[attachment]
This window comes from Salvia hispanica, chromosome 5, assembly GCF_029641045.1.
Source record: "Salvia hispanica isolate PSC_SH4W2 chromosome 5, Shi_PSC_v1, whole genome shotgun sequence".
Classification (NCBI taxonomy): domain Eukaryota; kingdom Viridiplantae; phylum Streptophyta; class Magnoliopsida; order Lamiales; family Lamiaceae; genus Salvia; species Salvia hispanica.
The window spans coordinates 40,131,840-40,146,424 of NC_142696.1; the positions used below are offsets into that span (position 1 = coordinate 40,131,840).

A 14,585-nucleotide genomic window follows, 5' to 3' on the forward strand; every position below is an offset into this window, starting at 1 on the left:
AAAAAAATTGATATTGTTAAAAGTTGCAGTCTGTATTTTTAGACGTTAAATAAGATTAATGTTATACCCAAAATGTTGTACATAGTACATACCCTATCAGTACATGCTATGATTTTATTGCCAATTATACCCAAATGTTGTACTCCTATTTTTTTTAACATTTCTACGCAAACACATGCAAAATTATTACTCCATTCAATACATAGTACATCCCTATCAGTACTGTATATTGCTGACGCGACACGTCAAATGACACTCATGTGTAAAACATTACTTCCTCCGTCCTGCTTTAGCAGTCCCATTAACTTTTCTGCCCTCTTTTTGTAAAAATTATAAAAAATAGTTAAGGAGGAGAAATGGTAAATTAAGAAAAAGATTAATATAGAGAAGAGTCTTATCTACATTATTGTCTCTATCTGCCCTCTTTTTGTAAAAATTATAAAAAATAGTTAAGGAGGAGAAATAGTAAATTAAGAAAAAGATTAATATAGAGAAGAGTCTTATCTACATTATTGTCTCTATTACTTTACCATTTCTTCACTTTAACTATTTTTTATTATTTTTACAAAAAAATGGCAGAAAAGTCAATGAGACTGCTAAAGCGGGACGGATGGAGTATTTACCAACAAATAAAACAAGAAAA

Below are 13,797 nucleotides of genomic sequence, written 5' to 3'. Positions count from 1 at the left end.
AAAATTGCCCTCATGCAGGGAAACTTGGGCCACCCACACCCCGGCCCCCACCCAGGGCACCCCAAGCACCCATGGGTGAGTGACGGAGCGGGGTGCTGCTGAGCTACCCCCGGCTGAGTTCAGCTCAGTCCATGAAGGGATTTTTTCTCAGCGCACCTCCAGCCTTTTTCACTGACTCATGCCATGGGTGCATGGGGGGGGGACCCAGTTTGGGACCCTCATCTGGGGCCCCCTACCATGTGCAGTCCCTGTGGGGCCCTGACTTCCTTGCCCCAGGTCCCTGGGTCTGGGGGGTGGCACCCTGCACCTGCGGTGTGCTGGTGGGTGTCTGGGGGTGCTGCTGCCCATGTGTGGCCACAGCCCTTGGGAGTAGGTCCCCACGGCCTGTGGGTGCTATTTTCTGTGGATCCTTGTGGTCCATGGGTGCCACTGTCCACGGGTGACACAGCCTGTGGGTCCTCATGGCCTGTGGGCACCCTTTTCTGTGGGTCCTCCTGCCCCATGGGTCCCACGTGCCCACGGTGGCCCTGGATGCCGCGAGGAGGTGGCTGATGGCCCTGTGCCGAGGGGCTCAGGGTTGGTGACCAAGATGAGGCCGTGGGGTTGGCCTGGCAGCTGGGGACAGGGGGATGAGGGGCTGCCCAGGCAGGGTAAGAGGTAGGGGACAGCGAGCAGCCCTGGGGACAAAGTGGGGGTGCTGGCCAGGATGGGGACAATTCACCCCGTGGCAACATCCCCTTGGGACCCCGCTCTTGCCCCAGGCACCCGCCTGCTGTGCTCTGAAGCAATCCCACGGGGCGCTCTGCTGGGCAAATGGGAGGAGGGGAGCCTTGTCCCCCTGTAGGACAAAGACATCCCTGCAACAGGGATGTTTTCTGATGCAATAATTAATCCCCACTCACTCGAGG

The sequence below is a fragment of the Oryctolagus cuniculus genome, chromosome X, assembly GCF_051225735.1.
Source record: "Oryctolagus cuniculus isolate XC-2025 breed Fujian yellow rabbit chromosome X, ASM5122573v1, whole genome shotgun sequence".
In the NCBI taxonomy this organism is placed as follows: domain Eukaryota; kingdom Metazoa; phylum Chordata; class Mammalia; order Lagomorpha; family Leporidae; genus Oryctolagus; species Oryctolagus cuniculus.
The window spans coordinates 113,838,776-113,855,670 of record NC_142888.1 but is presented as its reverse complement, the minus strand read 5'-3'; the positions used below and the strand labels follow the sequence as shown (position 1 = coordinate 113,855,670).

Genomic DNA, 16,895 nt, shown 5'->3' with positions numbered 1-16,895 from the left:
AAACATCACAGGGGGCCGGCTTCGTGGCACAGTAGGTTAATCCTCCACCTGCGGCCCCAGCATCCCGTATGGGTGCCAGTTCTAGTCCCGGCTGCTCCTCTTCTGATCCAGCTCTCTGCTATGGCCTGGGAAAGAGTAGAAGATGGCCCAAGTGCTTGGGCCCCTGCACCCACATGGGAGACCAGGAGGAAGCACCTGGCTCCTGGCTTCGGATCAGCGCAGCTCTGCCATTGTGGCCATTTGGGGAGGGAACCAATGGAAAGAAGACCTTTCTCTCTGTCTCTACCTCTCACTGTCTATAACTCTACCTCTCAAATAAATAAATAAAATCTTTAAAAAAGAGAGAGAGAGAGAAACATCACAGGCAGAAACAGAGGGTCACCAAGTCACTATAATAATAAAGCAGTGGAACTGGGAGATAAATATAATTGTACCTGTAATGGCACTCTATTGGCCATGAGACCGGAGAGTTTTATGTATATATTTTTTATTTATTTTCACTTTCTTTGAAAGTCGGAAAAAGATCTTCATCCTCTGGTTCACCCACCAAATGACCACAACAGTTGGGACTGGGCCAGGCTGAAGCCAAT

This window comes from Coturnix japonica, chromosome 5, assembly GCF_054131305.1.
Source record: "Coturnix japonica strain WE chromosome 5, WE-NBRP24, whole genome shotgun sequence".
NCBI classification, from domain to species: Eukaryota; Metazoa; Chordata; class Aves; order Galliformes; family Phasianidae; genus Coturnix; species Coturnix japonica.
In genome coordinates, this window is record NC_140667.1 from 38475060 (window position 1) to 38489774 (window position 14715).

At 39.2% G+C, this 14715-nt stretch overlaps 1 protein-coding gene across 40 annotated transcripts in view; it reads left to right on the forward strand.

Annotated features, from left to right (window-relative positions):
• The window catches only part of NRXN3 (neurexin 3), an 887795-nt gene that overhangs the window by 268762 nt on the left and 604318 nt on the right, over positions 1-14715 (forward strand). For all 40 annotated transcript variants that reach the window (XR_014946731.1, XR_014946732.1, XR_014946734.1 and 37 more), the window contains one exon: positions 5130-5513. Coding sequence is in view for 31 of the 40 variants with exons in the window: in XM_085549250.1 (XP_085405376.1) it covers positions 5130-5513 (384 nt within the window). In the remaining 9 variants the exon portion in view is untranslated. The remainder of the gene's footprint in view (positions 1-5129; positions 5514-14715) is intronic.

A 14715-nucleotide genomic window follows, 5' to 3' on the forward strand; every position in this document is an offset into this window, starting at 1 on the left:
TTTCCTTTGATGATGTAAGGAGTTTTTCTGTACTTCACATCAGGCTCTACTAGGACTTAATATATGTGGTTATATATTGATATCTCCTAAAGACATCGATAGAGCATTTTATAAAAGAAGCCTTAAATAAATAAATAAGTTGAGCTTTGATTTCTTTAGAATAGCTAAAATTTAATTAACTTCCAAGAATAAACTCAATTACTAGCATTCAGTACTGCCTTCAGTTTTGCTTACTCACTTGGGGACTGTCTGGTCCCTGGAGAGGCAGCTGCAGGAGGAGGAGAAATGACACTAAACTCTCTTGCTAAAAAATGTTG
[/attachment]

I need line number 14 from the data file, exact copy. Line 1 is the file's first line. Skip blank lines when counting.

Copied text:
AAACATCACAGGGGGCCGGCTTCGTGGCACAGTAGGTTAATCCTCCACCTGCGGCCCCAGCATCCCGTATGGGTGCCAGTTCTAGTCCCGGCTGCTCCTCTTCTGATCCAGCTCTCTGCTATGGCCTGGGAAAGAGTAGAAGATGGCCCAAGTGCTTGGGCCCCTGCACCCACATGGGAGACCAGGAGGAAGCACCTGGCTCCTGGCTTCGGATCAGCGCAGCTCTGCCATTGTGGCCATTTGGGGAGGGAACCAATGGAAAGAAGACCTTTCTCTCTGTCTCTACCTCTCACTGTCTATAACTCTACCTCTCAAATAAATAAATAAAATCTTTAAAAAAGAGAGAGAGAGAGAAACATCACAGGCAGAAACAGAGGGTCACCAAGTCACTATAATAATAAAGCAGTGGAACTGGGAGATAAATATAATTGTACCTGTAATGGCACTCTATTGGCCATGAGACCGGAGAGTTTTATGTATATATTTTTTATTTATTTTCACTTTCTTTGAAAGTCGGAAAAAGATCTTCATCCTCTGGTTCACCCACCAAATGACCACAACAGTTGGGACTGGGCCAGGCTGAAGCCAAT